4

RandomChoice[{.9, .1} -> {1, 0}, 10] (* {0, 1, 1, 1, 1, 1, 1, 0, 1, 1} *) Timing results Timing[RandomVariate[BernoulliDistribution[.9], {10^8}];] (* {3.38014, Null} *) Timing[RandomChoice[{.9, .1} -> {1, 0}, 10^8];](* {5.64937, Null} *) dist[] := If[RandomReal[] > 0.9, 0, 1]; Timing[Table[dist[], {i, 10^8}];] (* {13.9842, Null} *) One nice ...


4

The reason it's not finishing is that you set MaxSteps -> Infinity with a high AccuracyGoal. We can actually solve this system analytically, by replacing NDSolve with DSolve: qq = DSolve[{q'[t] == v[t]/r - q[t]/r*(1/c), q1'[t] == (((q[t] + q1[t])/(2*a*ϵ0*k2))*δ), q[0] == 10*10^-9, q1[0] == 10*10^-9}, {q, q1}, t]; We can inspect the solution: ...


3

You can also use RandomVariate with DiscreteUniformDistribution: rW[a_, b_, n_] := Accumulate[Prepend[ RandomVariate[DiscreteUniformDistribution[{{-a, a}, {-b, b}}], n]], {0,0}] dt = rW[10, 20, 100]; Graphics[{PointSize[Large], Red, Point@#, Thick, Blue, Line@#} &@dt, Frame -> True, Axes->True, AspectRatio -> 1/GoldenRatio] We get the ...


3

nextGen[n_] := Total@RandomChoice[{11/32, 3/8, 3/16, 3/32} -> {0, 1, 2, 3}, n] simulate[n0_, nrOfGenerations_] := Total@NestList[nextGen, n0, nrOfGenerations] Now we can simulate six generations a hundred times and compute the mean value. The initial number of organisms is 10 in this example. Table[simulate[10, 6], {100}] // Mean // N (* Out: 75.42 *) ...


3

data10 = RandomVariate[f[13, 0.5], {10, 25}]; (* 10 data sets from distribution f *) lls= LogLikelihood[EstimatedDistribution[#, f[a, b], {{a, 1}, {b, 1}}], #] & /@data10 (*{-32.4994, -25.2268, -21.9671, -26.8963, -25.9164, -22.8958, -26.5247, -24.9622, -33.9319, -28.6512}*) maxll=Block[{k=1}, MaximalBy[Last][ With[{dist = ...


2

I think using linked lists is usually the best way to proceed in cases like this. Start with coords = {}; Each time you generate a new point, r, add it with coords = {coords, r}; This is very fast, but will generate a deeply nested list. When all the points have been generated, flatten and re-partition the list, which is also very fast. coords = ...


2

Define a list large enough to hold your coordinates: coor = Table[Null, {100}]; Then, starting with i = 1; Let some program fill in the values coor[[i++]] = {0., 0., 0.}; coor[[i++]] = {0.1, 0.1, 0.003}; Finally, delete the remaining Null-values: DeleteCases[coor, Null] {{0., 0., 0.}, {0.1, 0.1, 0.003}} This should be significantly faster


2

Using sim[length_] := Module[{rv = RandomVariate[BetaDistribution[2, 1], length], y, yMed}, y[1] = First@rv; yMed[t_Integer] := yMed[t] = Median[y /@ Range[t]]; y[t_Integer] := y[t] = f[0.5, {rv[[t]], yMed[t - 1]}]; yMed /@ Range[length] ] results in plots like Here Median[y /@ Range[t]] calculates the median for y[1] to y[t], as stated ...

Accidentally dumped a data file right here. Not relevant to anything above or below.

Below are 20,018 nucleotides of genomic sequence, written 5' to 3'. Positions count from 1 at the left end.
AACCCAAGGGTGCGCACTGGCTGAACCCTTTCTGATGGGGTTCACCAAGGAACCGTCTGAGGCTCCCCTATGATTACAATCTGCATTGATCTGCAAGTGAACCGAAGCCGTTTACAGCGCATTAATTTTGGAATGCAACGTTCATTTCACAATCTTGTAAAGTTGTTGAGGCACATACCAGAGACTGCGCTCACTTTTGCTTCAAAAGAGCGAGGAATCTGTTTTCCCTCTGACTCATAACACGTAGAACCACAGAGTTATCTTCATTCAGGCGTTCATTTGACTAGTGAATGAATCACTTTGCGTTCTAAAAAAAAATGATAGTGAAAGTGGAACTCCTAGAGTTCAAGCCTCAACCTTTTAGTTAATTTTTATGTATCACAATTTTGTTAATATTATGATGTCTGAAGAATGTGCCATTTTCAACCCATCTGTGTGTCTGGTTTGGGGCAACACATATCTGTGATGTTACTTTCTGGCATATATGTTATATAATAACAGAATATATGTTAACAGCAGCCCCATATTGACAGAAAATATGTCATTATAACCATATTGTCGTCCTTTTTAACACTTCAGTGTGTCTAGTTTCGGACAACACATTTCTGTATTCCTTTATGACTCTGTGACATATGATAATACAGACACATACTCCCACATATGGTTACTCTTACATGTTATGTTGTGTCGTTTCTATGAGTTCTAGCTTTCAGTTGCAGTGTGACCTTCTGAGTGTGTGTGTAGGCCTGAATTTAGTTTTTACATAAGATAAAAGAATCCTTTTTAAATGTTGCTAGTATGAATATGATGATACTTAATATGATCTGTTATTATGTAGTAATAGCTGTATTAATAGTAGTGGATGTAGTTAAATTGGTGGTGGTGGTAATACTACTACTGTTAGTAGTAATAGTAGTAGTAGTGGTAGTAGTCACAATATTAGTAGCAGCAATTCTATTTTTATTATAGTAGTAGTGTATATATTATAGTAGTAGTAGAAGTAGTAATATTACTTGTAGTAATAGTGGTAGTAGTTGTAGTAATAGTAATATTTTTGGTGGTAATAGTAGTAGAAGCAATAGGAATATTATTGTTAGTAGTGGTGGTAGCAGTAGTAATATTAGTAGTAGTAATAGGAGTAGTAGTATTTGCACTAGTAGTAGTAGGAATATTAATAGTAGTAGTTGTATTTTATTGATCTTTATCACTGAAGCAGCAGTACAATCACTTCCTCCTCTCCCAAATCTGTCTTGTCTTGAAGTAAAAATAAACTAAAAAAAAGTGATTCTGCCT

2

What you are missing, I believe, is sufficient experience of Mathematica's core language at the functional level that you experimenting with. I give you credit for making a good try at formulating your code in a functional way, but I'm afraid you gone somewhat wide of the mark. I have put your code into a form that works and which I think preserves your ...


2

Maybe you can try a matrix approach. 1/ The idea is to generate a matrix like this one : mat = {{a, 1, 0}, {b, 0, 1}, {c, 0, 0}}; then you can see that: {x1, x2, x3}.{{a, 1, 0}, {b, 0, 1}, {c, 0, 0}} {a x1 + b x2 + c x3, x1, x2} gives you the format you want. 2/ Then you can use that matrix directly in NestList (without the need to define a ...


2

f[r_?NumberQ,n_Integer]:={First[#],#.{r,Sqrt[1-r^2]}}&/@RandomReal[NormalDistribution[0,1],{n,2}]; Produces n pairs of numbers with the correlation r.


2

Using Event-Handling and Euler method Expanding the solution given by Michael E2 one might figure that using EventSeries is coming closest to the "real thing" which after all is a series of discrete events: eventTimes = Range[ 0, 10, 1 ]; (* example *) isEventTimeQ[ t_?NumericQ ] := Piecewise[ Table[ { 1 , t == eventTime }, {eventTime, eventTimes}], ...


1

a = 3; b = 5; randomWalk = NestList[# + {RandomInteger[{-a, a}], RandomInteger[{-b, b}]} &, {0, 0}, 100] (* {{0, 0}, {2, 2}, {1, -3}, {-2, 2}, {1, 4}, {1, 3}, {1, 2}, {4, 0}, {4, 0}, {3, -4}, {4, -1}, {2, -5}, {0, 0}, {0, 0}, {2, -3}, {3, -6}, {2, -11}, {4, -10}, {4, -5}, {7, -3}, {9, \ -3}, {6, -8}, {9, -12}, {7, -16}, {5, -11}, {6, -16}, {4, ...


1

Brute Force: While[! ( .9 < Correlation[ a = RandomReal[{0, 1}, 10], b = RandomReal[{0, 1}, 10 ]] < .91 ) ] Correlation[ a, b] 0.900731 {a, b} // MatrixForm I expect this breaks down in a hurry for larger sets.


1

Based on the comments appended to the question, I believe that what you are looking for is: mvBeta[myrating, #, myR] & /@ RandomReal[{0,1},100] where you can change 100 to be any length vector you like, and myrating and myR have already been defined.